GE’s Chairman and CEO Jeff Immelt came to the AM this year to sign a Memorandum of Understanding (MOU) that will lead to the investment of $600 million over the next five years in Italy. This effectively puts to bed any idea that GE might move its oil & gas operations from Tuscany. Florence will remain as the center of the company’s turbomachinery operations, with gas turbines and compressors firmly at the core.
GE Oil & Gas agreed to invest $600 million in Italy over the next five years. Those attending the signing ceremony included the Italian Minister of Economic Development Federica Guidi, the President of Tuscany Region Enrico Rossi, GE’s Chairman and CEO Jeff Immelt, the President and CEO of GE Italia Sandro De Poli, the President and CEO of GE Oil & Gas Lorenzo Simonelli, and the President of Nuovo Pignone Massimo Messeri[/caption]
GE is establishing a center of global excellence in Tuscany for the oil & gas sector that will involve 500 people from GE, universities, research labs, and small and medium-sized enterprises. The project aims at increasing Italian production by 50% and raising company revenue by $1.7 billion in five years. It will also train a new engineers specializing in high-tech design and industrialization.
The program, named Galileo, supports the development of gas turbines and centrifugal compressors in the 5 MW to 65 MW power range, as well as digital technologies with the aim of optimizing the performance and lifespan of its products. This includes harnesses aeroderivative material technology to introduce lighter and smaller machines to the oil & gas industry.
A further MOU was signed between Avio Aero (a GE Aviation business that employs about 4,000 people in Italy) and the Italian Minister of Economic Development, consisting of €200 million over the next four years.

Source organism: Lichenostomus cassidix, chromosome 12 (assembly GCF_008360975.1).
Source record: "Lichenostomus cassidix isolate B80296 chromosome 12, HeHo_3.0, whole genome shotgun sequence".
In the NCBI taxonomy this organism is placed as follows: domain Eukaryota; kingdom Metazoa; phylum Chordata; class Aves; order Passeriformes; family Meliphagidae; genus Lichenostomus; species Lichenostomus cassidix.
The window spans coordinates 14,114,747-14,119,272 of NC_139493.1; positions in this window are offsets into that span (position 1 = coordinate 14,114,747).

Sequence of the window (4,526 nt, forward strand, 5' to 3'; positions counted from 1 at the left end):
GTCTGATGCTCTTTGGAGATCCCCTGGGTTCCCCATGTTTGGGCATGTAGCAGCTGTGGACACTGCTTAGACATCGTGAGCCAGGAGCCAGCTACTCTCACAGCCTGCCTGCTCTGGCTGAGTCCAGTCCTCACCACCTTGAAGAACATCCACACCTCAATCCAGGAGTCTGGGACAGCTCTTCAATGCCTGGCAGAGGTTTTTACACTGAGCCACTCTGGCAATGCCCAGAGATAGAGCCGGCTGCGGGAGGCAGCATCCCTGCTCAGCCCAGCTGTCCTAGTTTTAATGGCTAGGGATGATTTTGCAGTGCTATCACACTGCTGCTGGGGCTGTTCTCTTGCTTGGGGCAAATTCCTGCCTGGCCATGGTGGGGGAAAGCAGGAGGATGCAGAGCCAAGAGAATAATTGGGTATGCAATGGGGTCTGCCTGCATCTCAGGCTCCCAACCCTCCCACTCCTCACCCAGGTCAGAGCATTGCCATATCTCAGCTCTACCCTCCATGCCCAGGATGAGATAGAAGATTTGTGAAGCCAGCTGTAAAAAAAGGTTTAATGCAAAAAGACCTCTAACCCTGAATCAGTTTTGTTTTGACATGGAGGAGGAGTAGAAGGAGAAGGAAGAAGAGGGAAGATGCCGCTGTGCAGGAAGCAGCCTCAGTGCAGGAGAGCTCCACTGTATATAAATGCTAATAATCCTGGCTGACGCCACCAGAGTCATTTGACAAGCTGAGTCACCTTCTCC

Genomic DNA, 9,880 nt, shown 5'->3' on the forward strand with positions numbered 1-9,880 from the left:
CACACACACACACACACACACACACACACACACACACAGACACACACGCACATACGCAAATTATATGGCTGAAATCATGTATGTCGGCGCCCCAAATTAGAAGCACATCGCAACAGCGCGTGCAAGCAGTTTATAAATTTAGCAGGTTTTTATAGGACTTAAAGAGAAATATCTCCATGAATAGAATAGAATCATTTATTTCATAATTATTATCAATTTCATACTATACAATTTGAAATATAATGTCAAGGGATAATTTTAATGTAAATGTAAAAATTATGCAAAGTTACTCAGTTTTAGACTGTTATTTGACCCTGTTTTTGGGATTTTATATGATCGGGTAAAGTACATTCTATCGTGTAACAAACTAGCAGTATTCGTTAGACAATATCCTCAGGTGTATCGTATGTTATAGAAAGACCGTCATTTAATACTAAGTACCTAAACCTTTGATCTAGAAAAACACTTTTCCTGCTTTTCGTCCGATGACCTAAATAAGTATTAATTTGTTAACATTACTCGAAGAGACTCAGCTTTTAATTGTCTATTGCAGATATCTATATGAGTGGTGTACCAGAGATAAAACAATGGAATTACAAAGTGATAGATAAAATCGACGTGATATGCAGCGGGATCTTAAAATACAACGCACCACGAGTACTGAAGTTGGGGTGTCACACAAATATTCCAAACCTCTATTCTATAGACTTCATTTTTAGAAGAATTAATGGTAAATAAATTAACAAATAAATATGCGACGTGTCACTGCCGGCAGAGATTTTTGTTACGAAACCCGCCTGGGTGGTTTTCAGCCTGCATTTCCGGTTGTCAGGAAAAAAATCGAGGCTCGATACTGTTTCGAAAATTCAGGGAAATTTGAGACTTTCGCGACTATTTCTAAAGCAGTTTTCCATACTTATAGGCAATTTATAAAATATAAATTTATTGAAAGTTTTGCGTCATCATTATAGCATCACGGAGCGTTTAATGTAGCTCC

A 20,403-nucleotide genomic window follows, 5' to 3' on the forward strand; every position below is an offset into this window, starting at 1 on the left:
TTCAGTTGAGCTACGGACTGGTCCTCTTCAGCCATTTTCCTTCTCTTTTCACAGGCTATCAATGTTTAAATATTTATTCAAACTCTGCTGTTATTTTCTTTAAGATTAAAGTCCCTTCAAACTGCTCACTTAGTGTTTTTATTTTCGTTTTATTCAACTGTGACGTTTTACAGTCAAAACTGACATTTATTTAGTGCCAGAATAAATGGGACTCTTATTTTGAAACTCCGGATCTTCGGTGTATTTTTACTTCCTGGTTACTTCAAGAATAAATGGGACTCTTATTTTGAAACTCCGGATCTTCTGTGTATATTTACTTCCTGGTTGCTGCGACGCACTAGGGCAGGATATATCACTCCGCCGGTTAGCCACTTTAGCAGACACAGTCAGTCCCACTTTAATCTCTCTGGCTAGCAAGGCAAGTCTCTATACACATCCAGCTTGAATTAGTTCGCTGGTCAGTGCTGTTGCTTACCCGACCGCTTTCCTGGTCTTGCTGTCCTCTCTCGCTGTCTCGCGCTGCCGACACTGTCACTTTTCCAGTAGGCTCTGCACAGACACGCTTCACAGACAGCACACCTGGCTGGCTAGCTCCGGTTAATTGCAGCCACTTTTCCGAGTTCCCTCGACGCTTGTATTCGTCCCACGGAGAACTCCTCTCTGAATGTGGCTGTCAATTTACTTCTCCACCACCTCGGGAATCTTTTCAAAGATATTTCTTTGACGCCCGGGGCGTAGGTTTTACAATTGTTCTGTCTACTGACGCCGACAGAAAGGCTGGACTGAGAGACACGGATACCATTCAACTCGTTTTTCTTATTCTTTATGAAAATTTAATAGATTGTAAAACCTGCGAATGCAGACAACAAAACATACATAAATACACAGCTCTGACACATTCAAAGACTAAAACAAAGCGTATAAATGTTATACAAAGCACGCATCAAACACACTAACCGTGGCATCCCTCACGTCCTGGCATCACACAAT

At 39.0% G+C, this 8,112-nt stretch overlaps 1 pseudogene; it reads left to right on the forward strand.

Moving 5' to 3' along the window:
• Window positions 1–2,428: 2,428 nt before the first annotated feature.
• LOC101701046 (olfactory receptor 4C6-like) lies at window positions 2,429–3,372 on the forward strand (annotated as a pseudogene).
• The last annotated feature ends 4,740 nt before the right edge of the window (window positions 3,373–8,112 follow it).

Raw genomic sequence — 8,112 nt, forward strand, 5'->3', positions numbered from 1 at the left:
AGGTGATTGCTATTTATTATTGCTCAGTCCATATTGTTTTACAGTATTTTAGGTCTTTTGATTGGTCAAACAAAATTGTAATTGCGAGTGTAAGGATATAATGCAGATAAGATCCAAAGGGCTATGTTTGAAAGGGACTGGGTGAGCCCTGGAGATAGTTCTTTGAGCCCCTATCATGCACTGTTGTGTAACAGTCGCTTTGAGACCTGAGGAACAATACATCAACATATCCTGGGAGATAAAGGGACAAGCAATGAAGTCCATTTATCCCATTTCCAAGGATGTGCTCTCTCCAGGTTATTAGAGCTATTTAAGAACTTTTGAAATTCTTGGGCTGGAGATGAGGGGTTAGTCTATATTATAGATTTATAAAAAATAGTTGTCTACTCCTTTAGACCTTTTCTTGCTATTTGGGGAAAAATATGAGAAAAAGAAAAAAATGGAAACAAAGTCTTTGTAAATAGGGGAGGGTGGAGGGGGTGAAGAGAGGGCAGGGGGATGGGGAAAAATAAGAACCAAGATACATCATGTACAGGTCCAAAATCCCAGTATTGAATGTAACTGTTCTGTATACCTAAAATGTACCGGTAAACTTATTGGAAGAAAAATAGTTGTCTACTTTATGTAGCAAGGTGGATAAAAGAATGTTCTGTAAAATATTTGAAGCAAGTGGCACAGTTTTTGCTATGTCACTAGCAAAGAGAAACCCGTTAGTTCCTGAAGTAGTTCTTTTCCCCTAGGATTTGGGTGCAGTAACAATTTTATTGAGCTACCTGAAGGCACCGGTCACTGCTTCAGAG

Avio Aero produces components for air transport by using new manufacturing technologies, such as additive manufacturing. Its plant in Cameri, Italy, produces aeronautical components using TiAL, a metal alloy that reduces weight and fuel consumption. These components are used in engines such as GE Aviation’s GE9X, which will be mounted on the Boeing 777X, the 400-seater plane that is expected to come into service in 2020.
Meanwhile, GE Oil & Gas has been awarded a contract for the supply of an additional 135 MW steam turbine unit at the Palm Concepcion Power Corp. (PCPC) plant in the Philippines. The contract encompasses the design, manufacturing, assembling, delivery on site and installation of the STG set, and marks the third successful collaboration between GE and Chinese EPC First Northeast Electric Power Engineering Co. (NEPC).
The company also signed a maintenance agreement with SBM Offshore for a fleet of FPSOs. GE Oil & Gas will provide spare parts, depot overhauls, field services and digital solutions including remote monitoring & diagnostics for the GE aeroderivative GTs and both GE and non-GE electrical generators, centrifugal compressors and various auxiliary systems currently operating in Sub- Saharan Africa and Brazil.
Saudi Aramco is collaborating with GE to pilot its Smart Signal predictive maintenance technology for rotating equipment at one of its gas plants to enable proactive detection of failure of critical equipment, and to increase equipment availability and reduce maintenance costs.